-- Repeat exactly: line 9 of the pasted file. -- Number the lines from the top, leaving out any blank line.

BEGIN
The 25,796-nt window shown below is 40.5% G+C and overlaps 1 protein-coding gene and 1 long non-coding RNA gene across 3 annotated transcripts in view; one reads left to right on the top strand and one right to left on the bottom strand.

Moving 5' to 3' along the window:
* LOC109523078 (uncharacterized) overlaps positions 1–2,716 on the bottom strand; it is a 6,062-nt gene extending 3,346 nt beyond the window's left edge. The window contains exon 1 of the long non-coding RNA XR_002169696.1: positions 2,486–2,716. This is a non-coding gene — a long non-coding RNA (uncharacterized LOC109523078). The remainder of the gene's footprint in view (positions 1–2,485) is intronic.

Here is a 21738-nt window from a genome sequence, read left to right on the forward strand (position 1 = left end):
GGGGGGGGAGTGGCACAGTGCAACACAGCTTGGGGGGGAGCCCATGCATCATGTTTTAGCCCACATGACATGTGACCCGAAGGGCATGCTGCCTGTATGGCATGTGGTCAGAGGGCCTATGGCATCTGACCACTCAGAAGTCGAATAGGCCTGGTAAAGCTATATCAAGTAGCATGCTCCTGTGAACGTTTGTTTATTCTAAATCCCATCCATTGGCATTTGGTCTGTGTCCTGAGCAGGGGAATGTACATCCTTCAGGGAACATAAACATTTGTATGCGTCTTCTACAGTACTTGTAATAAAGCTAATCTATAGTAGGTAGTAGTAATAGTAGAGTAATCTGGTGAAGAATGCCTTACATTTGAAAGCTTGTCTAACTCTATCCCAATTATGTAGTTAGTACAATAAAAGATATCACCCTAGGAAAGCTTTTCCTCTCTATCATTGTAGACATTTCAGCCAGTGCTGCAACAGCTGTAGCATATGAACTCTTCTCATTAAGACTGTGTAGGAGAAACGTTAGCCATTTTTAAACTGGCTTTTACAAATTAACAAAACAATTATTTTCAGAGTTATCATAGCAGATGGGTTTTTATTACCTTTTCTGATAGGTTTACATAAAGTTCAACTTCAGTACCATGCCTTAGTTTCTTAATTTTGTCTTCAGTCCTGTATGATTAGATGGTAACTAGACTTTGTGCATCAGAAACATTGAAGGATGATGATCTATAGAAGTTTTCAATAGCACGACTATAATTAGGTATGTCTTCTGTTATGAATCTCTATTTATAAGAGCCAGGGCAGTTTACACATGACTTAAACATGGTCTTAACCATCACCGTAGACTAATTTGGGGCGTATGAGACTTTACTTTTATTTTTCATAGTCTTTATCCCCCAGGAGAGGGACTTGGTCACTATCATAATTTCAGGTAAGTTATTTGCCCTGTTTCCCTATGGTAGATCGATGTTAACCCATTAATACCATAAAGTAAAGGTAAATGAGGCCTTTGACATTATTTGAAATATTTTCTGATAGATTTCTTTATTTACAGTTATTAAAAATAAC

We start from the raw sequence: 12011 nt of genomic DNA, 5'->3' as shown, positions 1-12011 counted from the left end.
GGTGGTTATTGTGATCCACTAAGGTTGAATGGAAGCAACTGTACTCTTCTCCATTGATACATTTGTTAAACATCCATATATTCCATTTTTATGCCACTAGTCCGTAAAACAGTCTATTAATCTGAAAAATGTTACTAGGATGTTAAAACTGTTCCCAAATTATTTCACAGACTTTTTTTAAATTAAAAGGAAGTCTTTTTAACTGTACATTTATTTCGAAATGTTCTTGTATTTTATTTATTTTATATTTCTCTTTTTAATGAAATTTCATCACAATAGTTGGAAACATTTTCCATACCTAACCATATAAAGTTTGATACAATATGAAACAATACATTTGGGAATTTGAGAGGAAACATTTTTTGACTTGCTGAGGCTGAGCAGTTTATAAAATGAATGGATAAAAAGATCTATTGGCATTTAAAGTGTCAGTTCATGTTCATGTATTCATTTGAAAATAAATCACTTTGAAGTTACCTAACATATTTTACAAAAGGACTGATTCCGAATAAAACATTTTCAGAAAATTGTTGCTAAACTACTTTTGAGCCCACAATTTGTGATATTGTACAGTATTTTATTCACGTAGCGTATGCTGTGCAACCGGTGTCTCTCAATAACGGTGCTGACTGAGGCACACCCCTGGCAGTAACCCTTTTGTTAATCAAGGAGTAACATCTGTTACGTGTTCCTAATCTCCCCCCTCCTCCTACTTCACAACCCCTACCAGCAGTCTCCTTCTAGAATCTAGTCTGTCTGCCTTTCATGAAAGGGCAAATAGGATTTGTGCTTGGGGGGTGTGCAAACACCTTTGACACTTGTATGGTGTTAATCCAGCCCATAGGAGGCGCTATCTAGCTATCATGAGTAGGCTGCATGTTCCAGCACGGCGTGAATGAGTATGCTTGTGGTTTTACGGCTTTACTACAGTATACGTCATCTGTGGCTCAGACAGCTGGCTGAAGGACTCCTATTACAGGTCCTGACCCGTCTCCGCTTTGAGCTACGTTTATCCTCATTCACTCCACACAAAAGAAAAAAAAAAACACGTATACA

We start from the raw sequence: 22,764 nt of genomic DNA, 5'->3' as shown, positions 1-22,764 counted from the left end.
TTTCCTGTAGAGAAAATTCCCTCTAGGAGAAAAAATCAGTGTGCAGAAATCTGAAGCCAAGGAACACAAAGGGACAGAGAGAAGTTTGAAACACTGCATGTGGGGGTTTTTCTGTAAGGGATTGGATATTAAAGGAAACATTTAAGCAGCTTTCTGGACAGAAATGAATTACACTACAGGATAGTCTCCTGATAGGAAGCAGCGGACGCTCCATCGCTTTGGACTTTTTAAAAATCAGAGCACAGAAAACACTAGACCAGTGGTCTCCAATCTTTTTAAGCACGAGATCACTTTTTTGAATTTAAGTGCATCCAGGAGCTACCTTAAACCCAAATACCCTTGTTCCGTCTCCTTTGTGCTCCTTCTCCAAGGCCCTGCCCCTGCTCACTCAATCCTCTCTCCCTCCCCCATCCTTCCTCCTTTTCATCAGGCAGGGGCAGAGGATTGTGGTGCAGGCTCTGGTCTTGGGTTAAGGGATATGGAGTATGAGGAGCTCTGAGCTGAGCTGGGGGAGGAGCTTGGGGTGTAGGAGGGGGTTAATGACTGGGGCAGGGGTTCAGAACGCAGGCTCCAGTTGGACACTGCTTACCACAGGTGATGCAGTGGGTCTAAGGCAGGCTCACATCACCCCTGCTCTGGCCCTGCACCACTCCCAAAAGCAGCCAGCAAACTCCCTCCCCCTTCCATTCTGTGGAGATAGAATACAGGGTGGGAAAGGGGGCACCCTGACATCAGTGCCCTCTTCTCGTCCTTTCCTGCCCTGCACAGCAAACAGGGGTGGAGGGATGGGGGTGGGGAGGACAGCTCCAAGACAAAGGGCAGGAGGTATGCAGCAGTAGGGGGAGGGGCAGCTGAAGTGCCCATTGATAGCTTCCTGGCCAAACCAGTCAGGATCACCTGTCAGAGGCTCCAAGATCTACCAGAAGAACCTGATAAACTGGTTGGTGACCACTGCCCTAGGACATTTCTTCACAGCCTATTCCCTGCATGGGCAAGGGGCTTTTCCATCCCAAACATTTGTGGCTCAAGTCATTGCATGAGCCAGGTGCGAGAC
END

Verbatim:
TTTCCTGTAGAGAAAATTCCCTCTAGGAGAAAAAATCAGTGTGCAGAAATCTGAAGCCAAGGAACACAAAGGGACAGAGAGAAGTTTGAAACACTGCATGTGGGGGTTTTTCTGTAAGGGATTGGATATTAAAGGAAACATTTAAGCAGCTTTCTGGACAGAAATGAATTACACTACAGGATAGTCTCCTGATAGGAAGCAGCGGACGCTCCATCGCTTTGGACTTTTTAAAAATCAGAGCACAGAAAACACTAGACCAGTGGTCTCCAATCTTTTTAAGCACGAGATCACTTTTTTGAATTTAAGTGCATCCAGGAGCTACCTTAAACCCAAATACCCTTGTTCCGTCTCCTTTGTGCTCCTTCTCCAAGGCCCTGCCCCTGCTCACTCAATCCTCTCTCCCTCCCCCATCCTTCCTCCTTTTCATCAGGCAGGGGCAGAGGATTGTGGTGCAGGCTCTGGTCTTGGGTTAAGGGATATGGAGTATGAGGAGCTCTGAGCTGAGCTGGGGGAGGAGCTTGGGGTGTAGGAGGGGGTTAATGACTGGGGCAGGGGTTCAGAACGCAGGCTCCAGTTGGACACTGCTTACCACAGGTGATGCAGTGGGTCTAAGGCAGGCTCACATCACCCCTGCTCTGGCCCTGCACCACTCCCAAAAGCAGCCAGCAAACTCCCTCCCCCTTCCATTCTGTGGAGATAGAATACAGGGTGGGAAAGGGGGCACCCTGACATCAGTGCCCTCTTCTCGTCCTTTCCTGCCCTGCACAGCAAACAGGGGTGGAGGGATGGGGGTGGGGAGGACAGCTCCAAGACAAAGGGCAGGAGGTATGCAGCAGTAGGGGGAGGGGCAGCTGAAGTGCCCATTGATAGCTTCCTGGCCAAACCAGTCAGGATCACCTGTCAGAGGCTCCAAGATCTACCAGAAGAACCTGATAAACTGGTTGGTGACCACTGCCCTAGGACATTTCTTCACAGCCTATTCCCTGCATGGGCAAGGGGCTTTTCCATCCCAAACATTTGTGGCTCAAGTCATTGCATGAGCCAGGTGCGAGAC